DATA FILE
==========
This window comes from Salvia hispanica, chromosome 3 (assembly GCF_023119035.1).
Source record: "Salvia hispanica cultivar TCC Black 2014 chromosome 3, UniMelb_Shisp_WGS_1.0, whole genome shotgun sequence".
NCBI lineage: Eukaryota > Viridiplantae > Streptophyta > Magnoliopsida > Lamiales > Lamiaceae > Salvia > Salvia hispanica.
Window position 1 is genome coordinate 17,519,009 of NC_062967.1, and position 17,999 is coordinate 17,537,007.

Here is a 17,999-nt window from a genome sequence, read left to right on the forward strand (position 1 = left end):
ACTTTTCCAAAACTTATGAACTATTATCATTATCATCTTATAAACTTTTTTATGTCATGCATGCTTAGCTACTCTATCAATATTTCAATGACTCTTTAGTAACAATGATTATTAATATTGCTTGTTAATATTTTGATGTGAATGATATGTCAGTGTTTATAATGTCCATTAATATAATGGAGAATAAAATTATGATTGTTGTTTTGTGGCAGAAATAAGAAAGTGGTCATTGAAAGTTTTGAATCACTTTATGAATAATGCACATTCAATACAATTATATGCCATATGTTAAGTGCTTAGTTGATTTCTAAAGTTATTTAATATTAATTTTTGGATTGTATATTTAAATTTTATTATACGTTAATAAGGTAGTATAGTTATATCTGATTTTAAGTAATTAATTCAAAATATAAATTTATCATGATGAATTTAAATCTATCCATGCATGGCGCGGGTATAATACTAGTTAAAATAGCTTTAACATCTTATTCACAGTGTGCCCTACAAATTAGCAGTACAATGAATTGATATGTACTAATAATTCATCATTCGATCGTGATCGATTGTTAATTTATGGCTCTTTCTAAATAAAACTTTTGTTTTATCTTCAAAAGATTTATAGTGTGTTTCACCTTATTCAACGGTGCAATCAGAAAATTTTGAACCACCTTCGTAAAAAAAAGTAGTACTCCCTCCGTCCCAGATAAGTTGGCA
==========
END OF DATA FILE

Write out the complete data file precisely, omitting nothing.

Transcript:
This window comes from Salvia hispanica, chromosome 3 (assembly GCF_023119035.1).
Source record: "Salvia hispanica cultivar TCC Black 2014 chromosome 3, UniMelb_Shisp_WGS_1.0, whole genome shotgun sequence".
NCBI lineage: Eukaryota > Viridiplantae > Streptophyta > Magnoliopsida > Lamiales > Lamiaceae > Salvia > Salvia hispanica.
Window position 1 is genome coordinate 17,519,009 of NC_062967.1, and position 17,999 is coordinate 17,537,007.

Here is a 17,999-nt window from a genome sequence, read left to right on the forward strand (position 1 = left end):
ACTTTTCCAAAACTTATGAACTATTATCATTATCATCTTATAAACTTTTTTATGTCATGCATGCTTAGCTACTCTATCAATATTTCAATGACTCTTTAGTAACAATGATTATTAATATTGCTTGTTAATATTTTGATGTGAATGATATGTCAGTGTTTATAATGTCCATTAATATAATGGAGAATAAAATTATGATTGTTGTTTTGTGGCAGAAATAAGAAAGTGGTCATTGAAAGTTTTGAATCACTTTATGAATAATGCACATTCAATACAATTATATGCCATATGTTAAGTGCTTAGTTGATTTCTAAAGTTATTTAATATTAATTTTTGGATTGTATATTTAAATTTTATTATACGTTAATAAGGTAGTATAGTTATATCTGATTTTAAGTAATTAATTCAAAATATAAATTTATCATGATGAATTTAAATCTATCCATGCATGGCGCGGGTATAATACTAGTTAAAATAGCTTTAACATCTTATTCACAGTGTGCCCTACAAATTAGCAGTACAATGAATTGATATGTACTAATAATTCATCATTCGATCGTGATCGATTGTTAATTTATGGCTCTTTCTAAATAAAACTTTTGTTTTATCTTCAAAAGATTTATAGTGTGTTTCACCTTATTCAACGGTGCAATCAGAAAATTTTGAACCACCTTCGTAAAAAAAAGTAGTACTCCCTCCGTCCCAGATAAGTTGGCA